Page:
ANY ONE that has kidney disease should be taking CHARCOAL. My 15 year old kitty (after coming home from the vet) gets a half a capsule of activated charcoal once a day in a spoonful or 2 of NON grain wet cat food (blue or abound for her) with a slippery elm/water mixture in all her food) to put mucus in her bowels, and about an eighth teaspoon of wheatgrass in one of her feedings. You don't want to mix charcoal with medicines or a lot of cat food, as it will be wasted; charcoal is famous for ridding the body of poisons, and along with filtering the toxins the kidneys are unable to handle, it will also "absorb" medicines/nutrition in the cat food. It is well worth sacrificing a spoon or two of cat food to mix the charcoal with, and she doesn't notice the taste AT ALL.

A month or so later she has almost regained her weight, grazes all day long like a pony on her food, eating equal amounts of food, and water and acts like a mere 8 yr. old! Since I am new at this, I don't know if or when I will stop the charcoal. I get the kind in jello caps so I can use half a cap a day and put the cap back on for the next day. Just an opinion from someone who isn't trained in cat medicine, for what it's worth; Cats are true carnivores, who eat only protein (bugs, birds, reptiles, meat, and a little grass) and we wonder why an animal who isn't designed to deal with carbs and grain gets obese! Then were told by the vet to get another grain-gluten dry food with "more fiber".

You can now get at the grocery store ground up chicken/pork/turkey with no antibiotics and serve it raw or cooked. This is how I got her to loose weight 10 yrs. ago when the vet made fun of how fat she was, by giving her real meat, no carbs. If you think gluten and excess carbs are bad for you, what do you think it does to an animal not designed to digest carbs? Anyway with the slippery elm/water in all her food, the charcoal and wheatgrass once a day she is pooping/drinking normally and very happy. I think other remedies are good, and we have to try to see what does or doesn't work, but ANY ONE WITH KIDNEY DISEASE SHOULD BE TAKING CHARCOAL TO TAKE UP THE SLACK OF WEAK KIDNEYS, 101.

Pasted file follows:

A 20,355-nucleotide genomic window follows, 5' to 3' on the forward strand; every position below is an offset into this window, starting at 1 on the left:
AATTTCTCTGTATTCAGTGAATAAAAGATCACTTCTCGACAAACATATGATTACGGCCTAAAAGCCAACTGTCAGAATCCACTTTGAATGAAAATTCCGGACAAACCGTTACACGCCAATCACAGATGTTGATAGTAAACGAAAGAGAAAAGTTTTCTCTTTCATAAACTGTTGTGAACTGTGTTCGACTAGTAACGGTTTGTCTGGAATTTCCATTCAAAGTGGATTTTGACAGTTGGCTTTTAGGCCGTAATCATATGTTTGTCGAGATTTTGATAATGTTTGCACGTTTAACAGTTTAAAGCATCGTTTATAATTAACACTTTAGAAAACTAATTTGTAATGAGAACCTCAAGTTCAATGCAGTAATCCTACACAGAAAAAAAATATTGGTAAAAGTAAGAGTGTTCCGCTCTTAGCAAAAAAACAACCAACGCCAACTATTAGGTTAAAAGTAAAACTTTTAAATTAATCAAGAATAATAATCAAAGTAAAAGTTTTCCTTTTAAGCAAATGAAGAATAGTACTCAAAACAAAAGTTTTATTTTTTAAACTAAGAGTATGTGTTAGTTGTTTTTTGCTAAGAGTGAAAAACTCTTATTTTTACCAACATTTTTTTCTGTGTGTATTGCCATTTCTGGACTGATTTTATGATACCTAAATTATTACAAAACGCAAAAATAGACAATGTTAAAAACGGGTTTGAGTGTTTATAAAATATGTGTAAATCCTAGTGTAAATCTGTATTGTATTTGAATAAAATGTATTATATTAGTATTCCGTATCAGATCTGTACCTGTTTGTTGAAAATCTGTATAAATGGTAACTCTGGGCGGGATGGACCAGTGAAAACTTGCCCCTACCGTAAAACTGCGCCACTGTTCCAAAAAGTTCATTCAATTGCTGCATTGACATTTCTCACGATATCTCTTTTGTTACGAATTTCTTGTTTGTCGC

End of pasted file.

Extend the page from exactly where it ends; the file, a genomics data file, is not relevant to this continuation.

Again, I'm not a vet or close to it, but I know what it is to have a sick cat who we almost lost and desperate to find something that works, and charcoal is wonderful for fixing up digestion matters in humans. I'm a private person (no twitter or facebook for me)so I don't even like writing this, except that I think it is so important and got such good results, and I've not heard of adverse effects with small amounts of charcoal, so if other things haven't worked for you, try it.

Replied by I. Kennedy

P.S.: Since some people are new at this, I should of mentioned that you should mention not drink tap or distilled water, but spring water for you and your beasties. Tap water has bromide/ fluoride/chloride that is largely responsible for the low thyroid epidemic in the U.S., and distilled water, since it has zero minerals, will leech them out of your body over a period of time. My city gets fined every year for poor quality water, and it is easier/cheaper to pay the fine than to fix the problem. Now that my kitty feels like a "thunder kitten"(nick name) I'm considering giving her half a capsule every other day; I haven't decided. Sometimes you have to try different dosages, depending on size of the beastie and severity of the disease. I'm done now.

Aloe Vera

1 User Review
5 star (1) 

Posted by Blueskies (UK) on 01/29/2024

Aloe Vera Inner Fillet Juice

My cat has been diagnosed with kidney disease and refuses to eat the renal diet food. We've been trying kidney drops and remedies with no success. He's been slowly getting worse. We found the reviews about George's Aloe Vera drink and read up about it. Its only the inner fillet so its safe for cats. It tastes of water and doesn't need to be refrigerated. We are in the UK and bought from the biggest online shop. Our cat has a tablespoon twice per day. The difference in a week is amazing. He is eating a lot more and he has starting chirping (squeaking) again which shows he is happy. He is still peeing a lot and drinking more than usual but its only been a week. I am hoping for more improvements as he will be having it every day from now on. I am also taking it since I've read all the amazing benefits! If your cat has kidney issues please try it but remember it must be the inner fillet only. Some aloe vera juice products include the outer bit which is toxic to cats.